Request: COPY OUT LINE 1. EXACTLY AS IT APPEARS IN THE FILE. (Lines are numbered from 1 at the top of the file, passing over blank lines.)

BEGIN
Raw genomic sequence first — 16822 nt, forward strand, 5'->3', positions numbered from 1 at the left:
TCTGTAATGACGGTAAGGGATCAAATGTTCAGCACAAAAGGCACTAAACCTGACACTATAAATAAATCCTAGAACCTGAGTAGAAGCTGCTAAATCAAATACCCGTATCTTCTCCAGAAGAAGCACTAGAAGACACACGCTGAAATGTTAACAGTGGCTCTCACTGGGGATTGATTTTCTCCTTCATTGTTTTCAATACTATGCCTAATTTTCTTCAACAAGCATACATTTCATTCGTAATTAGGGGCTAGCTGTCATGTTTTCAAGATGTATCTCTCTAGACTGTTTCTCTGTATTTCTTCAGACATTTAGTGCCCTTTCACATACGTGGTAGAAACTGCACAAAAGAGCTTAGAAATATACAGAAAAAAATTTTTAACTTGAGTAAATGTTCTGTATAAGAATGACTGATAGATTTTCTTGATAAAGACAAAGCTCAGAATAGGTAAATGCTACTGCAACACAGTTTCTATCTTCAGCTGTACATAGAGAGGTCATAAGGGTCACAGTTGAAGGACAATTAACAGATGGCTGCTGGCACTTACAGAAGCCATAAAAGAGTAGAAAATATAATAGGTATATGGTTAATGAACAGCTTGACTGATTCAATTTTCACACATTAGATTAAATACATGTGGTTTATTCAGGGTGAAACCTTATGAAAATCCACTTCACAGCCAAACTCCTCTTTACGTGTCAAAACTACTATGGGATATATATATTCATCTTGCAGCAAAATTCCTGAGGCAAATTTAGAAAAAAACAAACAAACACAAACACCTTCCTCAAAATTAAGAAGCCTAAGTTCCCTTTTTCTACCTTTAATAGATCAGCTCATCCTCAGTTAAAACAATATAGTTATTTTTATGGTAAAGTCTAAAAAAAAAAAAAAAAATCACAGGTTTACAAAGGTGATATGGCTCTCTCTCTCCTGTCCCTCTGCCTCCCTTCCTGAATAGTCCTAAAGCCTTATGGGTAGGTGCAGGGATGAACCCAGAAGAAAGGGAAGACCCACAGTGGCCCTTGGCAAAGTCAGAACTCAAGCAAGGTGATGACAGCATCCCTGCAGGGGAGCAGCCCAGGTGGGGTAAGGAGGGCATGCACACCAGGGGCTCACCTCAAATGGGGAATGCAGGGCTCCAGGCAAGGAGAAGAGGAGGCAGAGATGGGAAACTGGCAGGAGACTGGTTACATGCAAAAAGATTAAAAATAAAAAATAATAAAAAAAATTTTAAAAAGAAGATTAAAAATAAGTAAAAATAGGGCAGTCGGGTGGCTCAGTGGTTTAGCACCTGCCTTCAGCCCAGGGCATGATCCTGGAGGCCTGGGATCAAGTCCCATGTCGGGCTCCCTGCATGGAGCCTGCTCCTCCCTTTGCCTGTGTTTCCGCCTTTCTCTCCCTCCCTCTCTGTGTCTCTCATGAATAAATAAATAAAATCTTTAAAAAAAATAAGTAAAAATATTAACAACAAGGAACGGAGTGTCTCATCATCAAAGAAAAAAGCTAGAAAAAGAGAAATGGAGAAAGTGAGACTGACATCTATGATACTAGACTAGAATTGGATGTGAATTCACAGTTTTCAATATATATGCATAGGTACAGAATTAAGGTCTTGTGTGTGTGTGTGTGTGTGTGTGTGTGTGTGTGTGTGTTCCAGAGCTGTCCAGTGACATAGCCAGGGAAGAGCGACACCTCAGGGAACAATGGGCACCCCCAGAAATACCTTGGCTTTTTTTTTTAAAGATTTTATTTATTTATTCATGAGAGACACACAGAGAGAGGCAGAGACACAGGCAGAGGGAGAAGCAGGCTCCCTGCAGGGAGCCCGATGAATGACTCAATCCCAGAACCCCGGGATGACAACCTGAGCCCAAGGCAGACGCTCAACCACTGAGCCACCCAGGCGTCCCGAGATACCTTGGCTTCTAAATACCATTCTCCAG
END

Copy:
Raw genomic sequence first — 16822 nt, forward strand, 5'->3', positions numbered from 1 at the left: